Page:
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Brits Prepare for VOIP Deluge

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News Analysis
Light Reading

U.K. telecom regulator Office of Communications (Ofcom) effectively gave the green light to voice-over-broadband competition today by ruling that service providers could provide geographic numbers (ones with area codes) to VOIP customers (see Ofcom Speaks Out On VOIP).

The regulator believes VOIP will benefit users from both a service and cost perspective, and that an increasingly competitive wholesale market and the relatively cheap cost of entry for startups should ensure a "wide range of providers."

Ofcom also believes that providing geographic numbers for VOIP will also boost competition, as it will make it easier for users to switch from their current telephony provider and retain their number. The regulator has also created a new, non-geographic code, 056, specifically for VOIP.

Making geographic numbers available is a massive boost for the voice-over-broadband sector, reckons operator Inclarity plc, which markets its VOIP service through resellers (see Inclarity Claims VOIP Success and Saiph Takes VOIP to SMEs). Its research shows that 85 percent of business users would not use a voice-over-broadband service unless geographic numbers were available (see Inclarity Comments on UK VOIP Reg Move).

And the Internet Telephony Service Providers Association (ITSPA), which represents a number of U.K. competitive service providers and ISPs, also welcomed Ofcom's news, saying that it removed "many of the uncertainties" for Internet telephony services.

In a prepared statement, ITSPA founder member Eli Katz said the move would provide "a solid interim framework for the development of the next generation of the new Internet telephony services. All the key issues we called for have been delivered," he added, though some issues around number portability, especially the cost to the VOIP service provider, still needed work.

Ofcom's announcement looks certain to herald an entry into the U.K. market by VOIP powerhouse Vonage Holdings Corp., which has shaken up the US voice market in the past year (see Vonage Reaches 200,000 Lines and Vonage Dials Up $105M ). Earlier this year it announced its intention to bring its brand across the Atlantic during the fourth quarter of 2004 (see Vonage Plans Q4 Launch in UK).

— Ray Le Maistre, International News Editor, Light Reading

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User Rank: Light Beer
12/5/2012 | 1:18:11 AM
re: Brits Prepare for VOIP Deluge
OK I will give it a try.

PSTN has 100 years of history. It uses PCM and is so much more reliable than the Internet.
User Rank: Light Beer
12/5/2012 | 1:18:11 AM
re: Brits Prepare for VOIP Deluge
Too much of VOIP news and you are conspicuous by your absence.
User Rank: Light Beer
12/5/2012 | 1:18:10 AM
re: Brits Prepare for VOIP Deluge
I'd like to think everyone on this board has at least tried Skype - www.skype.com

I wonder if anyone has any views on how the incumbents can compete with free P2P VoIP

mr zippy
mr zippy,
User Rank: Light Beer
12/5/2012 | 1:18:09 AM
re: Brits Prepare for VOIP Deluge
if IPv4 NAT continues to be deployed, based on the way Skype addresses both parties being behind NAT boxes.

At least I think so, as I've explained in the following post on slashdot.org, yesterday.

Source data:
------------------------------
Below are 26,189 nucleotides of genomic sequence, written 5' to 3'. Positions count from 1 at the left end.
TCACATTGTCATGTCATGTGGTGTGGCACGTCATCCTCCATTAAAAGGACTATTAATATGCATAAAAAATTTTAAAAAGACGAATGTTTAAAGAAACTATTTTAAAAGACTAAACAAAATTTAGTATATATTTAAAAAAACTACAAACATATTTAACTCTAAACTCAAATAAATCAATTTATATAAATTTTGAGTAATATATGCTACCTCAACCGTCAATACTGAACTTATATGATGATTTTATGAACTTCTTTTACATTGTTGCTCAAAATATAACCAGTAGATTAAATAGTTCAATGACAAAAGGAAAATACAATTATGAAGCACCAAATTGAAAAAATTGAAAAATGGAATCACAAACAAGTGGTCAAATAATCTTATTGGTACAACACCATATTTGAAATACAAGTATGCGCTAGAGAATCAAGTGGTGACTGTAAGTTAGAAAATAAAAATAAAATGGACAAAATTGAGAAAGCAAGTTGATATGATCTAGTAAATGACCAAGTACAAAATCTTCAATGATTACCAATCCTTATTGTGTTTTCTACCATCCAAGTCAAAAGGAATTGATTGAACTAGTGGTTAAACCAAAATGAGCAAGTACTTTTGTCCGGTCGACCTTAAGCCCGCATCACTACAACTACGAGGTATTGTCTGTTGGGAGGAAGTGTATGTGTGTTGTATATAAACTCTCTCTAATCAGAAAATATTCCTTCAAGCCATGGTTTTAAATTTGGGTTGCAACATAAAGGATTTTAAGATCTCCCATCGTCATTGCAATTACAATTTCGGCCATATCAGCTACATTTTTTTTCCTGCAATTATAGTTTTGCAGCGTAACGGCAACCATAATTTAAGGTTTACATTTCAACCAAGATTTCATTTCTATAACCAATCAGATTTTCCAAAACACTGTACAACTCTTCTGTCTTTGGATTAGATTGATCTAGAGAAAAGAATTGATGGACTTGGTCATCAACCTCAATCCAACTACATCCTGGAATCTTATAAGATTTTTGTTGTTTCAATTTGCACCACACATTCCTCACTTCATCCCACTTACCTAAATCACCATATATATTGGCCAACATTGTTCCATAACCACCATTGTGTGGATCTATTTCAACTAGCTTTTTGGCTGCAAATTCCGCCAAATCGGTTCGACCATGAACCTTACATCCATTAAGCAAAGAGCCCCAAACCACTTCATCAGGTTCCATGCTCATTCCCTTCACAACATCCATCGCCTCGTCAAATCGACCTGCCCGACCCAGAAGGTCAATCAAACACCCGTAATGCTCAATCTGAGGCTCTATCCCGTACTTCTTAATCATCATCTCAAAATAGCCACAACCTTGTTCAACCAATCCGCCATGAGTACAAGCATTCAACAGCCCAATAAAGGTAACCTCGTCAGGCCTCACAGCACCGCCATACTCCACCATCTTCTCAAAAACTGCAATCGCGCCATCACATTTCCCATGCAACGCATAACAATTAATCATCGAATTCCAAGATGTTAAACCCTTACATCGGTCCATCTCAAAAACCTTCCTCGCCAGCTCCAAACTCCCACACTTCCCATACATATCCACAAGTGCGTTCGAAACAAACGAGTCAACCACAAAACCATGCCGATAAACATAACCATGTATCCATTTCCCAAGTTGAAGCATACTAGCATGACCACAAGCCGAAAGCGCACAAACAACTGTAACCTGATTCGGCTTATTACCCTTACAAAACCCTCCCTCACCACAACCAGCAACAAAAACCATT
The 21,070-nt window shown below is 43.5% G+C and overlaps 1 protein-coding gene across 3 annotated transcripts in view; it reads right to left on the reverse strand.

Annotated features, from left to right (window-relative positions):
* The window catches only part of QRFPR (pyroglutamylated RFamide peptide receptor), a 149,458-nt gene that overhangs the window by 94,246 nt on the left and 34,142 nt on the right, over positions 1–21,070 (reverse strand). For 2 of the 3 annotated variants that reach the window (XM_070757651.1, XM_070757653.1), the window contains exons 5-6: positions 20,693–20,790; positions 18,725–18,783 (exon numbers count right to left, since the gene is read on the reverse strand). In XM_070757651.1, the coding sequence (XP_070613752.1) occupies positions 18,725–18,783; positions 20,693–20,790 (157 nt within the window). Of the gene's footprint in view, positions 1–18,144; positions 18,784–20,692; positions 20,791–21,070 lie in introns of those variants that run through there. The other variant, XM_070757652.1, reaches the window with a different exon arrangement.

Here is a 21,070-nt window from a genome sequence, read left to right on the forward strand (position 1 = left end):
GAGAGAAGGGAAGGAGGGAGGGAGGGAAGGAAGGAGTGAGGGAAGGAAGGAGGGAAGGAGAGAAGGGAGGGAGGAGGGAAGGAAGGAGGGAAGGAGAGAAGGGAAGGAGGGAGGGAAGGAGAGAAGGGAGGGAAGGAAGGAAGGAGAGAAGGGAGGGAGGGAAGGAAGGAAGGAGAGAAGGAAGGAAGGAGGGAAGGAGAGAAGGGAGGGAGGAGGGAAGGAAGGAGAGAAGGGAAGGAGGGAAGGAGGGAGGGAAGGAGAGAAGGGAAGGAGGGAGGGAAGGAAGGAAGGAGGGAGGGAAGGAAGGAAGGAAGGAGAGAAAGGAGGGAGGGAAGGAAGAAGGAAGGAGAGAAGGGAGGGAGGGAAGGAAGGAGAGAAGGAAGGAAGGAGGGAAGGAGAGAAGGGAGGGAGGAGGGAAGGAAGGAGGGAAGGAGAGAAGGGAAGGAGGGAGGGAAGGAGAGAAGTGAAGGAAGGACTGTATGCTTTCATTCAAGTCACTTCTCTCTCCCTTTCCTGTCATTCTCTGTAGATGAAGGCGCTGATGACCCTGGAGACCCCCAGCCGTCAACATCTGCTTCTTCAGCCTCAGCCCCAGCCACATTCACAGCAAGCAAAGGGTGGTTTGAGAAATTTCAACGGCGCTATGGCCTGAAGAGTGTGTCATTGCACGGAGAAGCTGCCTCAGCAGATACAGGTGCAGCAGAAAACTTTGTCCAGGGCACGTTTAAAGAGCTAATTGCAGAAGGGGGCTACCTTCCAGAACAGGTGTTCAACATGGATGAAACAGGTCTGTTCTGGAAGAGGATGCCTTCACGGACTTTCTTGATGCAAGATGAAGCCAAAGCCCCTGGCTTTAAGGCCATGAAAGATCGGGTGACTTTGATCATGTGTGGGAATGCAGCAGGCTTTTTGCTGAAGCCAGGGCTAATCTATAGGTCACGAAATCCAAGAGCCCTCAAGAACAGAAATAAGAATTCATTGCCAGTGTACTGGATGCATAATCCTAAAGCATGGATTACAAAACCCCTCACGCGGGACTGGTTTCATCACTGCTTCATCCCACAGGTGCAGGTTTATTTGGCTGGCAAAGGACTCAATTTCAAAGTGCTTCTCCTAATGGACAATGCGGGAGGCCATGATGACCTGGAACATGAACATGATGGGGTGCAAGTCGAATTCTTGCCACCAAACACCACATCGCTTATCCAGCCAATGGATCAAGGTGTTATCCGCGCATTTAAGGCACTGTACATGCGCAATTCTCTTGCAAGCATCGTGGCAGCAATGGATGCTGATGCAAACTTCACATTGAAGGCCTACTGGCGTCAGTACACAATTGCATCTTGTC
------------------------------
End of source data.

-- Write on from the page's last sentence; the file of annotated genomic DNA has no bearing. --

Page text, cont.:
User Rank: Light Beer
12/5/2012 | 1:18:09 AM
re: Brits Prepare for VOIP Deluge
Clearly the carriers will be bundling VoIP along with the DSL package to the consumer. With the emergence of hybrid wifi/cell phone handsets when the user is within reach of a wifi point (or home phone line with ADSL) the phone will choose to revert to VoIP as a cheaper option.

Therefore I don't think that the incumbents need to compete with free P2P VoIP, they will ignore it as a minority play, and continue to provide a reliable value added service, albiet based on new VoIP enabled handsets.
User Rank: Light Beer
12/5/2012 | 1:18:08 AM
re: Brits Prepare for VOIP Deluge
Mr zippy,

interesting article, but I think it's a bit too speculative and a bit biased against skype (which is good, in a world where maybe there's too much excitement over skype).

I agree that as people will smarten-up and buy NAT-enabled routers, there might be fewer and fewer "C" nodes. However, I think the market forces will solve this problem in such a manner that p-to-p calls will remain free of charge (e.g. ISPs will include C nodes in their "internet access" offering?, or we'll be able to buy NAT firewalls with an "allow skype calls" feature?).

a) wrt relying on "C" to go from A to B: I would imagine that the smart people that designed skype made it so that a call from A to B would setup e few spare "C" nodes for a given call. If a C node fails, the datagrams will be forwarded (with a little glitch maybe) to a spare "C" node.

b) "C" nodes have skype installed, therefore they agreed to the licence. As long as C does not pay per bw usage and transit calls are not eating too much of bw/cpu power, I don't think this is really an issue.

c) As you suggested, voice call security is an issue with any point-to-point transmission over the internet, especially for skype-type of calls. Not being a security expert, again I don't believe that this is an insurmontable problem for the "free-call-loving-hoards".

d) I don't know what IETF standards you refer to that would allow you to replicate a _complete_ skype-like VoIP solution.
Speaking just from experience, I would guess that skype uses a combination of standard-based protocols combined with proprietary stuff where a standard-based solution was missing.



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